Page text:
• Intervene sooner rather than later, especially when you start to see a pattern of behavior that needs addressing

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16 quotes on accountability in the workplace

  1. "The right thing to do and the hard thing to do are usually the same." ―Steve Maraboli
  2. "When people feel accountable and included, it is more fun." ―Alan Mulally
  3. "Personal accountability requires mindfulness, acceptance, honesty, and courage." ―Shelby Martin
  4. "Accountability is the glue that bonds commitment to results." ―Will Craig
  5. "It is not only what we do, but also what we do not do, for which we are accountable." ―Moliere
  6. "You can't talk about leadership without talking about responsibility and accountability." ―Buck Rodgers
  7. "Anyone can possess, anyone can profess, but it is an altogether different thing to confess." ―Shannon L. Alder
  8. "The man who complains about the way the ball bounces is likely to be the one who dropped it." ―Lou Holtz
  9. "When we stop making excuses for ourselves, a world of possibilities opens up to us." ―Mark Wardell
  10. "Accountability at every level is critical, and leadership begins at the top." ―Mary Landrieu
  11. "When we fail to set boundaries and hold people accountable, we feel used and mistreated. This is why we sometimes attack who they are, which is far more hurtful than addressing a behavior or a choice.” ―Brené Brown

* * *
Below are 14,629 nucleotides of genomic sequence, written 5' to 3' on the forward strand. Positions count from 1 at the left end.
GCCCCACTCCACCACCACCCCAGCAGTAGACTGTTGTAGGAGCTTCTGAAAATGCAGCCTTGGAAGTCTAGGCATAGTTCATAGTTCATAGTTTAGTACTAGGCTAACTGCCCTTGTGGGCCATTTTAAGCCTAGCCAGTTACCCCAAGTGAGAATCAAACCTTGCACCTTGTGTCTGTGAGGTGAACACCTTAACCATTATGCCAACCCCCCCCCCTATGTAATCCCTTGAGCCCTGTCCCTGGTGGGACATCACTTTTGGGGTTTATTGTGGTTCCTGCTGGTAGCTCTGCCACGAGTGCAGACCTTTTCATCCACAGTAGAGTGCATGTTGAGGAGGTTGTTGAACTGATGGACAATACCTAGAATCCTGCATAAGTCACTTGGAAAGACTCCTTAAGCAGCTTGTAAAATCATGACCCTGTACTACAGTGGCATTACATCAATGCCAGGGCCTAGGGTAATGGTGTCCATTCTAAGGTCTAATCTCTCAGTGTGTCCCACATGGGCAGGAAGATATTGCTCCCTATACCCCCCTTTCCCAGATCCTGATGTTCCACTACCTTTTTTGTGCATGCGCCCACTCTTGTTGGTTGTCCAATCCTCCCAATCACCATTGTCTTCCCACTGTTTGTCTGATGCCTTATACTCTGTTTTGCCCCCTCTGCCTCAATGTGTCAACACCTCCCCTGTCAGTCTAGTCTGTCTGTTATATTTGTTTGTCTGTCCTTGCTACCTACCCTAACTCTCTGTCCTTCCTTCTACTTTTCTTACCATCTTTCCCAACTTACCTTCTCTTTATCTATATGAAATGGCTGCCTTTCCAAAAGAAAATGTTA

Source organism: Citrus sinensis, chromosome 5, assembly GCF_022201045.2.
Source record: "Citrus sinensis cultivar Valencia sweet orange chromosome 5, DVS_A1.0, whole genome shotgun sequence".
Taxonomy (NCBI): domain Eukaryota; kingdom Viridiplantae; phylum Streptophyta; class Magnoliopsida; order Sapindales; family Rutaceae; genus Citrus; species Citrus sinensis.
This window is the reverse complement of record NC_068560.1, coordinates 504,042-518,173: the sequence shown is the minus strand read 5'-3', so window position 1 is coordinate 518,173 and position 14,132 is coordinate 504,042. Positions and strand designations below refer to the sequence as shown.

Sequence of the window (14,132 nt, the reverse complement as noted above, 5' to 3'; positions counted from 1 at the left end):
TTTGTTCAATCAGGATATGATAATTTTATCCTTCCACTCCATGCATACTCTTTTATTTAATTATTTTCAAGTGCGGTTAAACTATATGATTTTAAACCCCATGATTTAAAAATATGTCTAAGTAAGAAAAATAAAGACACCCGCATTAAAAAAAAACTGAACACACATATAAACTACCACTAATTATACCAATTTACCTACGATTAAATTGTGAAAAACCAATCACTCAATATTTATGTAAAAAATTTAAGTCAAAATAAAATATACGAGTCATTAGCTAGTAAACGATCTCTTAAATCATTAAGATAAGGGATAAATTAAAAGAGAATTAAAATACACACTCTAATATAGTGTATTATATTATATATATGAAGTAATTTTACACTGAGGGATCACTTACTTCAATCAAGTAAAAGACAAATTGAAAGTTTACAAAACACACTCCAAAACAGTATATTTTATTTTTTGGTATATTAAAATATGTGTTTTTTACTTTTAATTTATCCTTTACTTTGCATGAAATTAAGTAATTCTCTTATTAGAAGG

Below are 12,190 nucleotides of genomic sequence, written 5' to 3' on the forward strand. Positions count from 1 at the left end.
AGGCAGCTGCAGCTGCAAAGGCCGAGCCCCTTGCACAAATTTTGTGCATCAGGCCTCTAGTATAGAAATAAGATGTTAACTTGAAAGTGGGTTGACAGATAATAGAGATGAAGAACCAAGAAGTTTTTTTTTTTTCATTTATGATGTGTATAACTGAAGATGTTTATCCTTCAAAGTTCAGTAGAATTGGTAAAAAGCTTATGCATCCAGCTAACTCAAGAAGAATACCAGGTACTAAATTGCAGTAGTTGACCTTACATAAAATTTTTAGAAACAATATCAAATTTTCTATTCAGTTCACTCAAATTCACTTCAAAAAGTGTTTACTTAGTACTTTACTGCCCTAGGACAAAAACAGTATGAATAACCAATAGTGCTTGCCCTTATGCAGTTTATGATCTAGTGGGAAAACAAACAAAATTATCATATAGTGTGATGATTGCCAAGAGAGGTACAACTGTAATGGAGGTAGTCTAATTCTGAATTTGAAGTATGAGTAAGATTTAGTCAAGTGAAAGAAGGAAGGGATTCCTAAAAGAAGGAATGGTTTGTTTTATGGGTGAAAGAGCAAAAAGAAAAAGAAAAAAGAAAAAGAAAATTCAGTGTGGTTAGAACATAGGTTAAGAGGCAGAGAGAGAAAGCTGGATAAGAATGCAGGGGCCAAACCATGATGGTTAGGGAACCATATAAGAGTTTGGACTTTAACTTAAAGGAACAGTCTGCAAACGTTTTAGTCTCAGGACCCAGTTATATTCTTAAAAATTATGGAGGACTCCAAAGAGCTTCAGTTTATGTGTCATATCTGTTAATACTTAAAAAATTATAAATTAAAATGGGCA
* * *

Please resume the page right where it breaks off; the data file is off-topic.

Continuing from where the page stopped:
12. "At the end of the day we are accountable to ourselves - our success is a result of what we do." ―Catherine Pulsifer
  13. "Accept responsibility for your life. Know that it is you who will get you where you want to go, no one else." ―Les Brown
  14. "Accountability is a statement of personal promise, both to yourself and to the people around you, to deliver specific defined results." ―Brian Dive
  15. "Leaders inspire accountability through their ability to accept responsibility before they place blame." ―Courtney Lynch
  16. "Holding your team accountable isn't an exercise in control. It's an exercise in empowerment." ―Unknown

Culture of accountability: this is the true test

Think about an important virtue you learned, growing up. Maybe it was hard work, punctuality, or the importance of writing thank-you notes. (All three of these, by the way, are useful in the workplace.)

Whatever that virtue is, chances are you learned it not just by watching, but also by having that virtue or value reinforced. Accountability in the workplace is no different. 

Just like the virtue(s) you learned growing up, accountability has to be taught at every turn. It has to be woven into the fabric of your company culture. It has to be taught both verbally and nonverbally.

As an example, during that summer I interned at Zondervan, I remember hearing a story of someone politely and privately holding the CEO accountable. The person who came forth was not high on the company ladder. But guess what? His point was still well taken. More than that, it was heard and heeded.

Teach your team to give the truth in love. Teach them to receive it that way. We live in a world almost hungry to find fault. That's not accountability—that's just hostility. Aim instead for civility, and watch what it does for performance and morale.